The median is the midpoint of the data set. This midpoint value is the point at which half the observations are above the value and half the observations are below the value. The median is determined by ranking the observations and finding the observation that are at the number [N + 1] / 2 in the ranked order. If the number of observations are even, then the median is the average value of the observations that are ranked at numbers N / 2 and [N / 2] + 1.

The median and the mean both measure central tendency. But unusual values, called outliers, can affect the median less than they affect the mean. If your data are symmetric, the mean and median are similar.

Quartiles are the three values–the first quartile at 25% (Q1), the second quartile at 50% (Q2 or median), and the third quartile at 75% (Q3)–that divide a sample of ordered data into four equal parts.

The third quartile is the 75th percentile and indicates that 75% of the data are less than or equal to this value.

The interquartile range (IQR) is the distance between the first quartile (Q1) and the third quartile (Q3). 50% of the data are within this range.

Use the interquartile range to describe the spread of the data. As the spread of the data increases, the IQR becomes larger.

The mean of the data, without the highest 5% and lowest 5% of the values.

Use the trimmed mean to eliminate the impact of very large or very small values on the mean. When the data contain outliers, the trimmed mean may be a better measure of central tendency than the mean.

The sum is the total of all the data values. The sum is also used in statistical calculations, such as the mean and standard deviation.

The minimum is the smallest data value.

In these data, the minimum is 7.

13 | 17 | 18 | 19 | 12 | 10 | 7 |
9 | 14 |

Use the minimum to identify a possible outlier or a data-entry error. One of the simplest ways to assess the spread of your data is to compare the minimum and maximum. If the minimum value is very low, even when you consider the center, the spread, and the shape of the data, investigate the cause of the extreme value.

The maximum is the largest data value.

In these data, the maximum is 19.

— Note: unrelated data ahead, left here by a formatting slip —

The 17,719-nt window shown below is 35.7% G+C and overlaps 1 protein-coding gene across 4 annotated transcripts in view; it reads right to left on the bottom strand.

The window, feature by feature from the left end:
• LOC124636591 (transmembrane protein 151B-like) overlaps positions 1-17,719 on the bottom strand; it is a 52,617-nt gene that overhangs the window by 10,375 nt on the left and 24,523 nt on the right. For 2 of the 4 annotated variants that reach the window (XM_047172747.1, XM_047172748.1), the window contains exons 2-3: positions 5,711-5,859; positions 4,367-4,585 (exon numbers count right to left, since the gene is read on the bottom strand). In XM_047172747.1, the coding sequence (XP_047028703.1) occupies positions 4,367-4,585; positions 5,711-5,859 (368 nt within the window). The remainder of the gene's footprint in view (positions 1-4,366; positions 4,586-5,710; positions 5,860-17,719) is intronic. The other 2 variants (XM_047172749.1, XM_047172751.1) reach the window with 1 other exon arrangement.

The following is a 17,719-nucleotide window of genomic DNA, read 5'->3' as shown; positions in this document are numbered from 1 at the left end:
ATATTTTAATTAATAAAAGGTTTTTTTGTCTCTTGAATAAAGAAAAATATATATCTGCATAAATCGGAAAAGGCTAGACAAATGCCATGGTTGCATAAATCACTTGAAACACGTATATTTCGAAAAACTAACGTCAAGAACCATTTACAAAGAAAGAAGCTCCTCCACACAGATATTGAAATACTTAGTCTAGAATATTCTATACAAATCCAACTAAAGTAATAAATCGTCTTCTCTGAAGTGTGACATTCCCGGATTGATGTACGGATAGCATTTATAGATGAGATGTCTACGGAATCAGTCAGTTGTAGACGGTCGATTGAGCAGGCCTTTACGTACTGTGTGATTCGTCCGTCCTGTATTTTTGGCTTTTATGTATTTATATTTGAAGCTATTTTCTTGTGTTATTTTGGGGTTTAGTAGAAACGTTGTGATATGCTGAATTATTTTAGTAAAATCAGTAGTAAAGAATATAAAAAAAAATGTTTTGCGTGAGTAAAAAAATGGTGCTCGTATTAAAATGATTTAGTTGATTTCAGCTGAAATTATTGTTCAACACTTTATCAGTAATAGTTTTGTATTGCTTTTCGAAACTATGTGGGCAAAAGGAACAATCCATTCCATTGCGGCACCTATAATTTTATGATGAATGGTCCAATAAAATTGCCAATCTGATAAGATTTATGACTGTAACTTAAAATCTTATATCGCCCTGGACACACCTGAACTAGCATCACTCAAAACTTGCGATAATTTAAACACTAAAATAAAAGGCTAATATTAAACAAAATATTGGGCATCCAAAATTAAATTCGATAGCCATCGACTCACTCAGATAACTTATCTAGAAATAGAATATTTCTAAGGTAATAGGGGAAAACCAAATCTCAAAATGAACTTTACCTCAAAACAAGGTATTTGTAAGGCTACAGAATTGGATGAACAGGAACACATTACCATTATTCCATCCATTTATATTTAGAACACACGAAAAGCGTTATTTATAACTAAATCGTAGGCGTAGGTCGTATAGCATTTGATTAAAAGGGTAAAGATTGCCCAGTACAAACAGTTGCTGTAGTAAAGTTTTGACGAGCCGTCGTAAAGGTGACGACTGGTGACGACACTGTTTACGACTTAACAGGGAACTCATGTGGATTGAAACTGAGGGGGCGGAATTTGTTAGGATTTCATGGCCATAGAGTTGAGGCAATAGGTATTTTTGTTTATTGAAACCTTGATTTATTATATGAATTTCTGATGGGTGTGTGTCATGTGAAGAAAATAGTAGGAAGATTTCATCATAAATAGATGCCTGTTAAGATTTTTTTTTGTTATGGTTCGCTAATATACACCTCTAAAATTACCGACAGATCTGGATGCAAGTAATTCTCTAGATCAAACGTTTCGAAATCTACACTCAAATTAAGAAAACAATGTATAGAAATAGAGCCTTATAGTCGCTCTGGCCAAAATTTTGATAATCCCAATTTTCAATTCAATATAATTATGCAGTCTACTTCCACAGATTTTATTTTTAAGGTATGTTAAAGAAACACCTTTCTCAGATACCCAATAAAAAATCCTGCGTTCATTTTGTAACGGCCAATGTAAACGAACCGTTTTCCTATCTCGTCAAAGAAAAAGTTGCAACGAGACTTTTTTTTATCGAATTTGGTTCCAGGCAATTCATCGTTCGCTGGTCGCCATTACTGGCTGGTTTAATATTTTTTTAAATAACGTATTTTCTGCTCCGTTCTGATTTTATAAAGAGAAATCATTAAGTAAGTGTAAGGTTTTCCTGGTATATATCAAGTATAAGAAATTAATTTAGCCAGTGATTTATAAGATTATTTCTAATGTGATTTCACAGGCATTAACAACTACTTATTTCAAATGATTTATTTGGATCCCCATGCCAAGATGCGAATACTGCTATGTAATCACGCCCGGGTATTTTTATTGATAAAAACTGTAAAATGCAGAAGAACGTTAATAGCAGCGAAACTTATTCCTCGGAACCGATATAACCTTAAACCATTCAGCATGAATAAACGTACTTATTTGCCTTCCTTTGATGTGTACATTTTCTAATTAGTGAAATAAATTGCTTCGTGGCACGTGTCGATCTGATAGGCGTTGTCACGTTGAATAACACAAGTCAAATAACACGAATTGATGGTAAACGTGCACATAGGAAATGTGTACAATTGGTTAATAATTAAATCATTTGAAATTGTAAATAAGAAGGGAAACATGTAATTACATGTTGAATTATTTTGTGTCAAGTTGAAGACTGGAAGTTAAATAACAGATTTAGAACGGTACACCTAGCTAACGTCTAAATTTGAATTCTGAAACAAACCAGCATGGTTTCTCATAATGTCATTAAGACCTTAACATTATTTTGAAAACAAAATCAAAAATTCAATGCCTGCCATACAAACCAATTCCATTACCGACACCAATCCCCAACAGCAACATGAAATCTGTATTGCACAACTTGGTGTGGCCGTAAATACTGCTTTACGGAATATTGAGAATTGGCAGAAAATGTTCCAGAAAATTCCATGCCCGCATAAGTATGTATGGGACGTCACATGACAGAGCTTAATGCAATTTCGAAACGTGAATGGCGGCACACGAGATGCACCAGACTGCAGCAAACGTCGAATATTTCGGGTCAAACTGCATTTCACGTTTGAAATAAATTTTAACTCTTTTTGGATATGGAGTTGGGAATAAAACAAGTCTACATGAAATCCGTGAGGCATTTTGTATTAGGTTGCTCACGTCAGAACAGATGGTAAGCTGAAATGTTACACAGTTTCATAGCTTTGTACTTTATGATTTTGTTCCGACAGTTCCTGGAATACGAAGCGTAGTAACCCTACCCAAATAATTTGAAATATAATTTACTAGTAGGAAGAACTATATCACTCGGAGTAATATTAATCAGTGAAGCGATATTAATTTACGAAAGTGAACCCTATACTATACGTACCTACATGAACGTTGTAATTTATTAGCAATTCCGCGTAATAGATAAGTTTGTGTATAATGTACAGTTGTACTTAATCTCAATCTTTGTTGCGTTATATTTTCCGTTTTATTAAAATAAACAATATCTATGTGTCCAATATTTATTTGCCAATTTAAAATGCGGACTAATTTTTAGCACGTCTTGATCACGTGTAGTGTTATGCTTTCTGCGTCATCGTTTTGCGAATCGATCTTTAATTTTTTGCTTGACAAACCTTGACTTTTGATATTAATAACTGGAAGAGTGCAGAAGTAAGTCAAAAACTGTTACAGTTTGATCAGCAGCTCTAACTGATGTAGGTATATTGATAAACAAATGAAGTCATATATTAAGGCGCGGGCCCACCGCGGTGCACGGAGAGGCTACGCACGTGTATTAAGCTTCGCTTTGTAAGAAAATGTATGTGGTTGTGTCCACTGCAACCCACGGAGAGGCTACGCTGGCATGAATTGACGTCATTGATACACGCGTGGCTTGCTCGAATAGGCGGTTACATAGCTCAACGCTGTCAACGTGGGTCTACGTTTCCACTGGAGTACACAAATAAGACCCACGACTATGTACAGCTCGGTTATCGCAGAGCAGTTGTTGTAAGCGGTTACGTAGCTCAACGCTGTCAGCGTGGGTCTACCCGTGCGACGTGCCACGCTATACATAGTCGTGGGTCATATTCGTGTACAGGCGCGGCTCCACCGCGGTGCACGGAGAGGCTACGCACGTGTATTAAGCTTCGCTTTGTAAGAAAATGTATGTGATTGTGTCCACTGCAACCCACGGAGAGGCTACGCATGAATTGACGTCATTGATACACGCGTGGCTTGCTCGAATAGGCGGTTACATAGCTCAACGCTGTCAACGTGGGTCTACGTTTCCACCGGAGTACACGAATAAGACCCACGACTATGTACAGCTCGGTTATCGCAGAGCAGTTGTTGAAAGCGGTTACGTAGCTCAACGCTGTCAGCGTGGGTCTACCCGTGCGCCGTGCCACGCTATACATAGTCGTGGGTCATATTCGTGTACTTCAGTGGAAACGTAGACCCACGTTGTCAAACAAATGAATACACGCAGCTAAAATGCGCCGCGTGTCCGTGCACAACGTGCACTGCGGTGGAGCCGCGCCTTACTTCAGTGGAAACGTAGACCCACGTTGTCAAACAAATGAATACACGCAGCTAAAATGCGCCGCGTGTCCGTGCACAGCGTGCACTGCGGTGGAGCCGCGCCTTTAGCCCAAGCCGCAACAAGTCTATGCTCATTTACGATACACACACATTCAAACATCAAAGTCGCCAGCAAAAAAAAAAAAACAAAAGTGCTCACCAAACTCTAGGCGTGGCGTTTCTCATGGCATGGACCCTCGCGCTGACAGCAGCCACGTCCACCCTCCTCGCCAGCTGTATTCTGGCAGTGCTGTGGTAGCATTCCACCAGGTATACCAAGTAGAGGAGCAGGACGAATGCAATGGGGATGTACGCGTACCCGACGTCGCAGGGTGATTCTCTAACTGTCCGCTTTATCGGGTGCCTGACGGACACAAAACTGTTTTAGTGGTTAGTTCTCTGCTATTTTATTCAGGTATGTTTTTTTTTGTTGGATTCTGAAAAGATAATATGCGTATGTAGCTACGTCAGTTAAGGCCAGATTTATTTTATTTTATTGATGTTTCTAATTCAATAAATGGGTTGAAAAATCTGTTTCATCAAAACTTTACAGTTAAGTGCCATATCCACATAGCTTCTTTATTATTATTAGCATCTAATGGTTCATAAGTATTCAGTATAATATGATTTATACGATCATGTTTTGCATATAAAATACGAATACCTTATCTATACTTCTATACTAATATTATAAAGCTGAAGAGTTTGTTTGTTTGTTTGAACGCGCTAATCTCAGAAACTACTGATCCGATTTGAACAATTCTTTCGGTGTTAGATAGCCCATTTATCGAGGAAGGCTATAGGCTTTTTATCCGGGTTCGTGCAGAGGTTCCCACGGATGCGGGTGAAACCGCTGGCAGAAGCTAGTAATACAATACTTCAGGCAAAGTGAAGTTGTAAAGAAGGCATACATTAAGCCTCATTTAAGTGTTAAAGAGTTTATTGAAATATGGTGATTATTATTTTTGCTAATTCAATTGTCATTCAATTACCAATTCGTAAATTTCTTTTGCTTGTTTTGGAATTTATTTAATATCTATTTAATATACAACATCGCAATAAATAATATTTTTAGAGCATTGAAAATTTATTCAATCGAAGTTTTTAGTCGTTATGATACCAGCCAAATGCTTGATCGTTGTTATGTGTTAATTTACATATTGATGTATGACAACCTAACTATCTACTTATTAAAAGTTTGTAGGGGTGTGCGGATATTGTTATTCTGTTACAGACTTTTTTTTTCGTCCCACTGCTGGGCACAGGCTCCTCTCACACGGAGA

13 | 17 | 18 | 19 |
12 | 10 | 7 | 9 | 14 |

Use the maximum to identify a possible outlier or a data-entry error. One of the simplest ways to assess the spread of your data is to compare the minimum and maximum. If the maximum value is very high, even when you consider the center, the spread, and the shape of the data, investigate the cause of the extreme value.

The range is the difference between the largest and smallest data values in the sample. The range represents the interval that contains all the data values.

Use the range to understand the amount of dispersion in the data. A large range value indicates greater dispersion in the data. A small range value indicates that there is less dispersion in the data. Because the range is calculated using only two data values, it is more useful with small data sets.

The uncorrected sum of squares is the sum of the squares of each value in the column. For example, if the column contains x_{1}, x_{2}, ... , x_{n}, then sum of squares calculates (x_{1}^{2} + x_{2}^{2} + ... + x_{n}^{2}). Unlike the corrected sum of squares, the uncorrected sum of squares includes error. The data values are squared without first subtracting the mean.

Skewness is the extent to which the data are not symmetrical.

Use skewness to help you establish an initial understanding of your data.

Kurtosis indicates how the peak and tails of a distribution differ from the normal distribution.

Use kurtosis to initially understand general characteristics about the distribution of your data.

The MSSD is the mean of the squared successive difference. MSSD is an estimate of variance. One possible use of the MSSD is to test whether a sequence of observations is random. In quality control, a possible use of MSSD is to estimate the variance when the subgroup size = 1.

The number of non-missing values in the sample.

In this example, there are 141 recorded observations.

Total count | N | N* |
---|---|---|

149 | 141 |
8 |

The number of missing values in the sample. The number of missing values refers to cells that contain the missing value symbol *.

In this example, 8 errors occurred during data collection and are recorded as missing values.

Total count | N | NMissing |
---|---|---|

149 | 141 | 8 |

The total number of observations in the column. Use to represent the sum of N missing and N nonmissing.

In this example, there are 141 valid observations and 8 missing values. The count is 149.

Count | N | NMissing |
---|---|---|

149 |
141 | 8 |

Cumulative N is a running total of the number of observations in successive categories. For example, an elementary school records the number of students in grades one through six. The CumN column contains the cumulative count of the student population:

Grade Level | Count | CumN | Calculation |
---|---|---|---|

1 | 49 | 49 | 49 |

2 | 58 | 107 | 49 + 58 |

3 | 52 | 159 | 49 + 58 + 52 |

4 | 60 | 219 | 49 + 58 + 52 + 60 |

5 | 48 | 267 | 49 + 58 + 52 + 60 + 48 |

6 | 55 | 322 | 49 + 58 + 52 + 60 + 48 + 55 |

The percent of observations in each group of the By variable. In the following example, there are four groups: Line 1, Line 2, Line 3, and Line 4.

Group (by variable) | Percent |
---|---|

Line 1 | 16 |

Line 2 | 20 |

Line 3 | 36 |

Line 4 | 28 |

The cumulative percent is the cumulative sum of the percentages for each group of the By variable. In the following example, the By variable has 4 groups: Line 1, Line 2, Line 3, and Line 4.

Group (by variable) | Percent | CumP |
---|---|---|

Line 1 | 16 | 16 |

Line 2 | 20 | 36 |

Line 3 | 36 | 72 |

Line 4 | 28 | 100 |